CERN has published the Yellow Reports since the inception of the Laboratory. Until now this activity has followed a traditional, largely manual publishing workflow. Thanks to its new publishing platform, the CERN Publishing Service now offers a modern tool to the CERN community for its in-house publishing needs, managing the publication workflow from the submission of manuscripts to peer-review and publication.
Like every scientific institution, CERN has the important task of communicating its work, discoveries and achievements via publications in journals, the proceedings of conferences and books. For material that is not submitted to a third-party publisher, which is often the case for reports and in some cases for proceedings, the CERN Publishing Service supports the workflow with a dedicated Publishing Platform based on open-source software, Open Journal System, developed by the Public Knowledge Project (PKP) and currently used by thousands of institutions all over the world.
Now available to all CERN users, this Publishing Platform supports many services, ranging from editorial management (submission, peer-review, copy-editing, layout and proofreading of manuscripts) to publication tasks. “Once a document has been submitted to one of our publications, the editor receives an automatic message, so that he or she can manage the peer-review process and assign reviewers to the job,” explains Nikos Kasioumis, who is responsible for the technical aspects of the platform. As with classical scientific journals, the peer-review process can be done in different ways, including a double-blind peer-review. The papers can be accepted, conditionally accepted with requests for revisions, or rejected. Once a paper is accepted, if required by the specific workflow, it goes into production (copy-editing, layout and proofreading).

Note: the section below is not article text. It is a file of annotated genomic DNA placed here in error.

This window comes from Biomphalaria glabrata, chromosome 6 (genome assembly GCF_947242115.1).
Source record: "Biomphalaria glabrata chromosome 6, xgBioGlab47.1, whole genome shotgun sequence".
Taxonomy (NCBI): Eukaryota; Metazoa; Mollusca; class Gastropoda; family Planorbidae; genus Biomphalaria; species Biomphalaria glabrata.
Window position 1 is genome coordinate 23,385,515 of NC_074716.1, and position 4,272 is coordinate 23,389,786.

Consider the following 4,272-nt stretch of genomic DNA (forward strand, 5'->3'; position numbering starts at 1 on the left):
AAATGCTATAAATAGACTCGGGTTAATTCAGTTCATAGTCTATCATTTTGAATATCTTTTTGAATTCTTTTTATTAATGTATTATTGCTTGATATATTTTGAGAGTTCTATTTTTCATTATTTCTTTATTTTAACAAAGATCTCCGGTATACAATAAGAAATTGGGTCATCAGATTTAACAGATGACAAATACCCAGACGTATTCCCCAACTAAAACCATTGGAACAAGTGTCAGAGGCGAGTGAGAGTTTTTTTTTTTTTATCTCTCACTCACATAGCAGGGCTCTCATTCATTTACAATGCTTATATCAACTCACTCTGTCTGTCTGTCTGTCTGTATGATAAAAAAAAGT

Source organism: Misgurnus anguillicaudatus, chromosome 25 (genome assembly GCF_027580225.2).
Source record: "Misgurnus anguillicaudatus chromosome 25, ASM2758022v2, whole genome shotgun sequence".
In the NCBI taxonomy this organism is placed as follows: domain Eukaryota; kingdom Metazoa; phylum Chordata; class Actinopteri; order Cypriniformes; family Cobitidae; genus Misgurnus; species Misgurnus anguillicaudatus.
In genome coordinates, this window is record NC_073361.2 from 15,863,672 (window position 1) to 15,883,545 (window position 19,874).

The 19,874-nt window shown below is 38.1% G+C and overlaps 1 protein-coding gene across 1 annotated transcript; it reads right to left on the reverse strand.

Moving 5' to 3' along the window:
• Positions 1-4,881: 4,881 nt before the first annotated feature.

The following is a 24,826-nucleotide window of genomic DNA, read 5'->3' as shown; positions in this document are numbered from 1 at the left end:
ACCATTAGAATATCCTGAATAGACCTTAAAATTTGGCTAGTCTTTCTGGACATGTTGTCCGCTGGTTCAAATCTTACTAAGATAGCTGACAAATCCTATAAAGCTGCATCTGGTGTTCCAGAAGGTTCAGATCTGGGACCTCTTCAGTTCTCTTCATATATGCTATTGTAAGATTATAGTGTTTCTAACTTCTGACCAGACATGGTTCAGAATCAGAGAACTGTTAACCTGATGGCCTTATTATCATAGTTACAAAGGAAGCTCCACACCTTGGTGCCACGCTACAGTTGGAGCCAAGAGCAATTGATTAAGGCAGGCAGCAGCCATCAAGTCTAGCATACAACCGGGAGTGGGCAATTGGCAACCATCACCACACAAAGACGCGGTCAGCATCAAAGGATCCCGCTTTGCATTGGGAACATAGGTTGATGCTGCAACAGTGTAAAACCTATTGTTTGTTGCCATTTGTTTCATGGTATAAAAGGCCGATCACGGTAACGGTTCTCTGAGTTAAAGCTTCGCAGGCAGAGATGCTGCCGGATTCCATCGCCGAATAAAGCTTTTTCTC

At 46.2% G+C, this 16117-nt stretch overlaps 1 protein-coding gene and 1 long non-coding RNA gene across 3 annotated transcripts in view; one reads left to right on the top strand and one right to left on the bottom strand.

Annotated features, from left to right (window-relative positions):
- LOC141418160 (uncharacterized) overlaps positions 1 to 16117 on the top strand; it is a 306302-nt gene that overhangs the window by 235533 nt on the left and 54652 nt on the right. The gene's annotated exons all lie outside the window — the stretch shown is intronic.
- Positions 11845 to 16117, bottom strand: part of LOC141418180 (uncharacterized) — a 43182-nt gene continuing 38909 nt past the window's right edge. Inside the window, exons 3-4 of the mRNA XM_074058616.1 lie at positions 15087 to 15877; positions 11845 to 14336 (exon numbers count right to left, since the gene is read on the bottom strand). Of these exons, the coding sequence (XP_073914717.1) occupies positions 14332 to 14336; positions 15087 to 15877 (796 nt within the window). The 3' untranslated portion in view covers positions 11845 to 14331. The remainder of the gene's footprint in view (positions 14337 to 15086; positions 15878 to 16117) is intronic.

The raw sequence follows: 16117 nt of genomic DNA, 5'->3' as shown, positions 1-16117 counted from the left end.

When the manuscripts are ready, the platform itself can be used to make them publicly available. “For the moment, the platform hosts three official CERN publications: the CERN Yellow Reports, the Annual Reports and the IdeaSquare Journal of Experimental Innovation,” says publisher Valeria Brancolini. “Each publication has its own homepage, where specific information about the publication itself (Editorial Board, publication guidelines, copyright policy, etc.) is displayed.” The articles can be viewed, downloaded and shared in different ways, statistics can be gathered and the system can automatically assign Digital Object Identifiers (DOIs). For each new volume/issue, an alert can be sent out to subscribers.
To make the authors’ lives easier, the Publishing Service provides tailor-made guidelines. The team can also advise editors on copy-editing services and help with the indexing of publications in the relevant bibliographic databases. The system itself makes it easy for authors and editors to keep track of the status of the articles, as it sends automatic messages at each step. And of course, all the files and different versions are archived on CDS.
“The Publishing Platform is and will continue to be in constant evolution,” concludes Nikos. “We look forward to improving it and fulfilling users’ expectations wherever possible, so they should not hesitate to contact us with any suggestions. In particular, this tool offers interesting possibilities for anyone at CERN involved in the publication of conference proceedings.”
If you are would like to know more about the Publishing Platform, please contact Valeria Brancolini.